Music therapy: Music therapy has been reported to improve symptoms in people with Parkinson's disease. Modest improvements were seen in symptoms including: motor coordination, speech intelligibility and vocal intensity, bradykinesia (slow movement), emotional functions, activities of daily living, and quality of life.
Omega-3 fatty acids: Omega-3 fatty acids are essential fatty acids found in cold water fish (including salmon, herring, and tuna) and other marine life (such as krill and algae). Omega-3 fatty acids can also be found in certain plants and nuts, including purslane and walnuts. An investigational drug for the symptomatic treatment of the neurological condition Huntington's disease (HD) is ethyl-EPA (Miraxion®), a pharmaceutical drug based on a component of omega-3 fatty acids called eicosapentaenoic acid (EPA). Miraxion® seems to help decrease the chorea (involuntary movements) that can be debilitating in individuals with HD. Omega-3 fatty acid supplements (including fish oils) may cause an increase in bleeding in sensitive individuals, including those taking blood thinning drugs such as warfarin (Coumadin®) or those with bleeding disorders. More research should be performed for the use of Miraxion® in other neurological disorders.
Unclear or conflicting scientific evidence:
Acupressure, Shiatsu: The practice of applying finger pressure to specific acupoints (energy points) throughout the body has been used in China since 2000 B.C. Shiatsu technique involves finger pressure at acupoints and along body meridians (energy lines). It can incorporate palm pressure, stretching, massaging, and other manual techniques. Shiatsu practitioners commonly treat musculoskeletal and psychological conditions, including neck, shoulder, and lower back problems, arthritis, depression, and anxiety. Preliminary clinical evidence from one small study with individuals with facial spasms reports improvement when using Shiatsu acupressure. Further research is needed.
Acupuncture: Aucupuncture has been reported to help relieve symptoms of some neurological disorders including cerebral palsy, hemiplegia (full or partial paralysis of one side of the body due to disease, trauma, or stroke), Parkinson's disease (characterized by fine muscle coordination and tremors), spinal cord injury, Tourette's syndrome (characterized by "tics"), and trigeminal neuralgia. One study found that parents were impressed with acupuncture therapy on functional well-being in Huntington's disease in children. There is insufficient evidence available from well-designed studies for using acupuncture in neurological disorders such as Tourette's syndrome. More trials need to be performed.,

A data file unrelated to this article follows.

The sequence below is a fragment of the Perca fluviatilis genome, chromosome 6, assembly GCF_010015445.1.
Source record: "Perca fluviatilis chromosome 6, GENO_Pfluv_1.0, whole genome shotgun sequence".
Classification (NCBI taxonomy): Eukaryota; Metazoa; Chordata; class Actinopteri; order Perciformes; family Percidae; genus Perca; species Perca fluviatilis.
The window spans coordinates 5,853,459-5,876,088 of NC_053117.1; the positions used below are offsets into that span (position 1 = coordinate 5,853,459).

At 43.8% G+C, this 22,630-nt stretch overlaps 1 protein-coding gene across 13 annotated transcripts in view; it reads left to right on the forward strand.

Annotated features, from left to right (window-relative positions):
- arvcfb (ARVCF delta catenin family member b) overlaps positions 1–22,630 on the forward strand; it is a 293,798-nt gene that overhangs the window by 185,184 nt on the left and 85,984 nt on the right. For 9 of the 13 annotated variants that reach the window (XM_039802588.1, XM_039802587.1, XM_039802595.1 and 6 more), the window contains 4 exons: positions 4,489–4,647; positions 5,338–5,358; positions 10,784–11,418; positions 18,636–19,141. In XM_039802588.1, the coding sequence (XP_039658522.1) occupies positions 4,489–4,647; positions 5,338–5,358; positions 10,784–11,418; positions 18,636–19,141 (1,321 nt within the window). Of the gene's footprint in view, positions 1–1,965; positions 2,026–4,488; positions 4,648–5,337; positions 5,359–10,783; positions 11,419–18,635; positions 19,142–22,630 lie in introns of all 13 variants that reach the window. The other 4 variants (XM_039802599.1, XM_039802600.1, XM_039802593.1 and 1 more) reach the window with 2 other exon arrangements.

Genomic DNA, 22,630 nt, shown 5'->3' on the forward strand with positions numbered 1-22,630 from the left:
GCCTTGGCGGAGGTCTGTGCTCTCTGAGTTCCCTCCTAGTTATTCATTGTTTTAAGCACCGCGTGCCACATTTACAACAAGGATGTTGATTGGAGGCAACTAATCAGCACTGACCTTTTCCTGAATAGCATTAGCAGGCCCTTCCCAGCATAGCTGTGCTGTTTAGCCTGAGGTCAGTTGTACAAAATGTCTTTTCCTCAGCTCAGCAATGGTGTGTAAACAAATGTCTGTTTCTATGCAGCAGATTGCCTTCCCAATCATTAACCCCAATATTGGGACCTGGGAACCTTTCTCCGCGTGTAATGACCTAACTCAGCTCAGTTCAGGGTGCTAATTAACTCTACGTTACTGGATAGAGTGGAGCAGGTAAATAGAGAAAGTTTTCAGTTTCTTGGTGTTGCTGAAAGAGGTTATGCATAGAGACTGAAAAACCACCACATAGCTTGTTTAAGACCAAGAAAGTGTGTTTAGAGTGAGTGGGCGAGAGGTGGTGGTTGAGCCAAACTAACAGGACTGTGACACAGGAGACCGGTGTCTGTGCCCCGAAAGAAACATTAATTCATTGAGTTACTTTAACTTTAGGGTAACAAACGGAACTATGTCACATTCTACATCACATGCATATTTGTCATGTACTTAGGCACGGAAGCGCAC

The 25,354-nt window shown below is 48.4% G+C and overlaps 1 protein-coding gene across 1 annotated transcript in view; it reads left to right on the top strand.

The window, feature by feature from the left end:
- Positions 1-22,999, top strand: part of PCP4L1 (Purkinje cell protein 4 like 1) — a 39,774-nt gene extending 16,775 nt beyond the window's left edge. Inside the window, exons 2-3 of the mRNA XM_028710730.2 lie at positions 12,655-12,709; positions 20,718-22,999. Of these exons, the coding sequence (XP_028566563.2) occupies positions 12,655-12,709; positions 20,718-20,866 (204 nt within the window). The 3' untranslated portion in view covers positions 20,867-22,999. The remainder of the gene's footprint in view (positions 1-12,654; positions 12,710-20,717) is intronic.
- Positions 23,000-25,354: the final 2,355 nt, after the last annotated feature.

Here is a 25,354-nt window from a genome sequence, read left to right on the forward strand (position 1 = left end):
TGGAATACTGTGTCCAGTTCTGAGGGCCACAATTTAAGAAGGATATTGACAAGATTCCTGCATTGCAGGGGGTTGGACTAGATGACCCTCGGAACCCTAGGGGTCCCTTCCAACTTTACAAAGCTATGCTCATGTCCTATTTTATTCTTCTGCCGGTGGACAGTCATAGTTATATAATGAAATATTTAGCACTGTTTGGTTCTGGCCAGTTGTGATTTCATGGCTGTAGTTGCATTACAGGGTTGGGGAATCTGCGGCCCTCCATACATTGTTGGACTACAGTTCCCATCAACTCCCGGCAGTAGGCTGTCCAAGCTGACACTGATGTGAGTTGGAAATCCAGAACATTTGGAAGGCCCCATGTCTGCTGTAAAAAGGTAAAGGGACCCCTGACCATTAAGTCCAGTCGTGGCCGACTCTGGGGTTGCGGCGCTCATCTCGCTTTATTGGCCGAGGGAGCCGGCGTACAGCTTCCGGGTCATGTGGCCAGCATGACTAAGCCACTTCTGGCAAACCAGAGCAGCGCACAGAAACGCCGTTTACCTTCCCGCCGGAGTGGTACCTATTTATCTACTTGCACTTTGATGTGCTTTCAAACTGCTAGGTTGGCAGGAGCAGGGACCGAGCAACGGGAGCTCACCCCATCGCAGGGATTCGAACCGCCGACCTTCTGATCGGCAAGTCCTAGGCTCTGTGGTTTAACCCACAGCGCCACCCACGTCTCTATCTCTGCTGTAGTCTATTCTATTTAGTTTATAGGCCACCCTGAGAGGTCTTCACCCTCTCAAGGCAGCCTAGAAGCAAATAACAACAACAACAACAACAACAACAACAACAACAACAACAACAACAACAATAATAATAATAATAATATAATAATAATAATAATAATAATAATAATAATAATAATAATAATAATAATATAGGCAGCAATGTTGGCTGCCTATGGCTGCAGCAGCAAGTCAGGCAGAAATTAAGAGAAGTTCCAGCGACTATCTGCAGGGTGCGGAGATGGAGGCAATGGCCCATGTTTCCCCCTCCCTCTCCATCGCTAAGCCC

Alexander technique: The Alexander technique is an educational program that teaches movement patterns and postures, with an aim to improve coordination and balance, reduce tension, relieve pain, alleviate fatigue, improve various medical conditions, and promote well-being. Preliminary research suggests that Alexander technique instruction may improve fine and gross movements and reduce depression in patients with Parkinson's disease. Well-designed human trials are necessary.
Arginine: Arginine, or L-arginine, is considered a semi-essential amino acid, because although it is normally synthesized in sufficient amounts by the body, supplementation is sometimes required. Adrenoleukodystrophy (ALD) is a rare inherited metabolic disorder characterized by the loss of fatty coverings (myelin sheaths) on nerve fibers in the brain, and progressive destruction of the adrenal gland. ALD is inherited as an x-linked genetic trait that results in dementia and adrenal failure. Injections of arginine have been proposed to help manage this disorder, although most study results are inconclusive. Further research is needed to evaluate the use of arginine in ALD and other neurological conditions.
Chiropractic: Chiropractic is a healthcare discipline that focuses on the relationship between musculoskeletal structure (primarily the spine) and body function (as coordinated by the nervous system), and how this relationship affects the preservation and restoration of health. Although there is not enough reliable scientific evidence to conclude the effects of chiropractic techniques in the management of Parkinson's disease, anecdotal reports suggest a positive impact on fine muscle coordination in some individuals. More clinical research is necessary.
Coenzyme Q10: Coenzyme Q10, or CoQ10, is produced by the human body and is necessary for the basic functioning of cells. There is promising evidence from one case control study and two case series to support the use of CoQ10 in the treatment of symptoms associated with the neurological condition Friedrich's ataxia. These studies are lacking in sample sizes. A future randomized controlled trial with a substantial number of participants is necessary for proper evaluation of efficacy of CoQ10 in Friedrich's ataxia. Further research using CoQ10 for neurological conditions is necessary.